Galveston, Texas (Feb. 29, 2016) - The U.S. Army Corps of Engineers Galveston District will receive new feasibility funding for the Houston Ship Channel and Coastal Texas studies; continued funding for the Gulf Intracoastal Waterway, Brazos River Flood Gates and Colorado River Locks as well as the Matagorda Ship Channel widening and deepening; construction funding for Addicks and Barker dams in Houston, and continued Operation and Maintenance funding for the Texas waterways in the president’s fiscal year 2017 budget for the Corps’ Civil Works program.
“The President’s Budget for FY17 reflects federal priorities for managing vital water resources in coastal Texas,” said Col. Richard Pannell, USACE Galveston District commander. “The Corps of Engineers is committed to effectively and efficiently delivering high value projects and programs across our navigation, flood risk management, regulatory and environmental restoration business lines. This includes not only ongoing operations and maintenance, but also new study investigations and construction. ”
General Investigation studies refer to the traditional and most common way for the Corps to assist a community in addressing large-scale, complex water resource problems. A General Investigation study often begins with a request for assistance from a community or a local or state government entity with a water resource need (navigation, flood protection or ecosystem restoration) beyond its capability. Before initiating a study, the Corps generally requires two types of congressional authority - authorization and appropriations. Once the study is authorized and funds are appropriated, the project will advance through two phases using General Investigation funding: feasibility and preconstruction engineering and design. If the study is approved by Congress, additional authorization and appropriations must occur for construction to begin.
"The 2017 Civil Works budget for the U.S. Army Corps of Engineers reflects the administration's priorities to support and improve the nation's economy, protect the American people and restore our environment," said the Honorable Jo-Ellen Darcy, assistant secretary of the Army for Civil Works. "This budget supports the core mission areas of coastal and inland navigation, reducing flood and storm risks and restoring aquatic ecosystems.”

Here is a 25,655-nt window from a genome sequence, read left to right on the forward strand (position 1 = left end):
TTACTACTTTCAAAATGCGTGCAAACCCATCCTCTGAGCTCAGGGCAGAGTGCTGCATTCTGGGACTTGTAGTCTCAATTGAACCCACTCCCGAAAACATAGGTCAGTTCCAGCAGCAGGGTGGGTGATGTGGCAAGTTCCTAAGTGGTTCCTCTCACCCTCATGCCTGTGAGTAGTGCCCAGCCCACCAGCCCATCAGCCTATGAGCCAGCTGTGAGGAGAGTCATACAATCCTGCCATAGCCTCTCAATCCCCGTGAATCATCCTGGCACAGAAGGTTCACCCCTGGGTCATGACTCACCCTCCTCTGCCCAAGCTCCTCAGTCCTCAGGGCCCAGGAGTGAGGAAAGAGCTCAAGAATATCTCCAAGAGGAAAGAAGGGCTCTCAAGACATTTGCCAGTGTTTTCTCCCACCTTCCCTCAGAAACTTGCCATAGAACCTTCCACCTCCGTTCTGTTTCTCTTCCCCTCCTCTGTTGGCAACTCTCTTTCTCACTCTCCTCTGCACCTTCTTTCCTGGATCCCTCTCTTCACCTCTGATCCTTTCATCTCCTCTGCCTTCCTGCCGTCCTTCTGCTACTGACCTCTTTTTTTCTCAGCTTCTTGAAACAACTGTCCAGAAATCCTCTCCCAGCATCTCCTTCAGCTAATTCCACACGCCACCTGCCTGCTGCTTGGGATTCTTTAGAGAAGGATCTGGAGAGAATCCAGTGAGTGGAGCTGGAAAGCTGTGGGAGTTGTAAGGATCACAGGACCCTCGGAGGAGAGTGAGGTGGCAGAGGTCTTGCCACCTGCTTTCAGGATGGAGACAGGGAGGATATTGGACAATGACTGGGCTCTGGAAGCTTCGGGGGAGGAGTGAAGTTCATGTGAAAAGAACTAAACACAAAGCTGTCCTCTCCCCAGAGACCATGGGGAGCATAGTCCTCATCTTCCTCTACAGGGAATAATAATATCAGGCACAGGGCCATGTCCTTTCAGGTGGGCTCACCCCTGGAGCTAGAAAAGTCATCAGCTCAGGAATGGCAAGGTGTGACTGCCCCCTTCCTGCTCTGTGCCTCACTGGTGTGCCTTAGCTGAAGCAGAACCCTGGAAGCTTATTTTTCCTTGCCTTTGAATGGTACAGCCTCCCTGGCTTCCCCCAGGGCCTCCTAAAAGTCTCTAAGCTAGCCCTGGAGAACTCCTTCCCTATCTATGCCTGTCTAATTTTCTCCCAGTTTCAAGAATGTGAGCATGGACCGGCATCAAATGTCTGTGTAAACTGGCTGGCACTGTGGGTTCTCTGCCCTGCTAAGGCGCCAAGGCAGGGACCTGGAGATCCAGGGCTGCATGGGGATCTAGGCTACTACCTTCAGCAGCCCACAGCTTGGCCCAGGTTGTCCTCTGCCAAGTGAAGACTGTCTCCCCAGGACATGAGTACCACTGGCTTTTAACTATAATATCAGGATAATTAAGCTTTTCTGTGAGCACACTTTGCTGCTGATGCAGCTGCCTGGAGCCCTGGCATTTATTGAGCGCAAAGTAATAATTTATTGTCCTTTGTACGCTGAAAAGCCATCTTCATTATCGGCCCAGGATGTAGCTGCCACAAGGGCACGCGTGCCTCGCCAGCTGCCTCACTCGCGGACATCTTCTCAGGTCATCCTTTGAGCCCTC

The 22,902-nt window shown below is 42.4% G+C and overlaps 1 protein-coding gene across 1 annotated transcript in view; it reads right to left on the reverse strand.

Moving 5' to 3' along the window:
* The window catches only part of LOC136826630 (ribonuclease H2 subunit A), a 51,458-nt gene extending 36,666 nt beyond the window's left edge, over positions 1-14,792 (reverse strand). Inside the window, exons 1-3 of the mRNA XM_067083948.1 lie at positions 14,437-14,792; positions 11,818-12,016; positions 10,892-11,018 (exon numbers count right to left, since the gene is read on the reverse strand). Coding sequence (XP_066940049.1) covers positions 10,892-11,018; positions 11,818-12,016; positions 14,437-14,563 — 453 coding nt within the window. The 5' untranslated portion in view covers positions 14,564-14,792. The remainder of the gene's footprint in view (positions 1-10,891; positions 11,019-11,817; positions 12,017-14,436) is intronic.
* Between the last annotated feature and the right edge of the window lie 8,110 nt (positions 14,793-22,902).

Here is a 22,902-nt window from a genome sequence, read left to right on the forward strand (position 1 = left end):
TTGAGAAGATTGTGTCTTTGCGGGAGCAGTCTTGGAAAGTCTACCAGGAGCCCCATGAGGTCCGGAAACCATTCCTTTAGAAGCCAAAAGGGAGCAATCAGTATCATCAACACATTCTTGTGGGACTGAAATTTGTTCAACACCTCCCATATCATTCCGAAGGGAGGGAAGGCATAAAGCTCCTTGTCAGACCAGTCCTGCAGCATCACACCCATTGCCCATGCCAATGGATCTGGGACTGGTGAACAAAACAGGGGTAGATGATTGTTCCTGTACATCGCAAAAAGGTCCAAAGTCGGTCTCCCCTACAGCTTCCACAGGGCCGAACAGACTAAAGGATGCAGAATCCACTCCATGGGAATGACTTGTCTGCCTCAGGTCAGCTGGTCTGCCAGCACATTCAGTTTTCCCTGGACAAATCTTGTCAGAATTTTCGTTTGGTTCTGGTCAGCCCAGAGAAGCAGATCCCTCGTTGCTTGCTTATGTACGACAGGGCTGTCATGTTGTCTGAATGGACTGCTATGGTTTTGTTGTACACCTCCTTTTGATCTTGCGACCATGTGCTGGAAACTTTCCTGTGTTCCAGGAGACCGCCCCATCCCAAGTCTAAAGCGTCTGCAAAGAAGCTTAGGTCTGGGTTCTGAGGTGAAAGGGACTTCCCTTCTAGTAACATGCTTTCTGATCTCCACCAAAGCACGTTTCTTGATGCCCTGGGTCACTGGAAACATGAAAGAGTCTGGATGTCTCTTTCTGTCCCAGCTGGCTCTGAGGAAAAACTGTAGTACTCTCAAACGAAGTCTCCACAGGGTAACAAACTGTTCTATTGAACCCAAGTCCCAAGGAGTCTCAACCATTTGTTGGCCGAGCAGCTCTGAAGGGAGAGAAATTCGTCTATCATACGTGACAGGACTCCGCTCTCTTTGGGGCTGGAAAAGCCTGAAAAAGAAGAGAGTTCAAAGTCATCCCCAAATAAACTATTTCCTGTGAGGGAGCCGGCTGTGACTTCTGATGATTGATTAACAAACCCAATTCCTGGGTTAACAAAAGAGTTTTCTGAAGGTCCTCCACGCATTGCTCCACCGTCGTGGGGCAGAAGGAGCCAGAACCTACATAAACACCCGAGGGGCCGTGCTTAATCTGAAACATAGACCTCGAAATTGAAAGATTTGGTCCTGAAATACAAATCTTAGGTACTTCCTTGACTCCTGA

According to Rob Thomas, chief of the Project Management Branch for the USACE Galveston District, the funding will enable staff to work with non-federal partners to continue ongoing studies and design on various projects.
"The FY17 budget funds important studies that enable USACE to quantify needed improvements to our navigation projects that will dramatically enhance commerce for the nation while improving safety for our mariners,” said Thomas. “The Coastal Texas Feasibility Study for storm risk management and ecosystem restoration will help us establish plans that optimize benefits to the national economy and environment."
The USACE Galveston District was established in 1880 as the first engineer district in Texas to oversee river and harbor improvements. The district is directly responsible for maintaining more than 1,000 miles of channel, including 250 miles of deep draft and 750 miles of shallow draft as well as the Colorado River Locks and Brazos River Floodgates. Its main missions include navigation, ecosystem restoration, emergency management, flood risk management and regulatory oversight.
View the FY17 Civil Works budget online at http://www.usace.army.mil/Missions/CivilWorks/Budget.aspx, under the heading Program Budget: Press Books. For more news and information about the USACE Galveston District visit http://www.swg.usace.army.mil. Find us on Facebook, www.facebook.com/GalvestonDistrict or follow us on Twitter, www.twitter.com/USACEgalveston.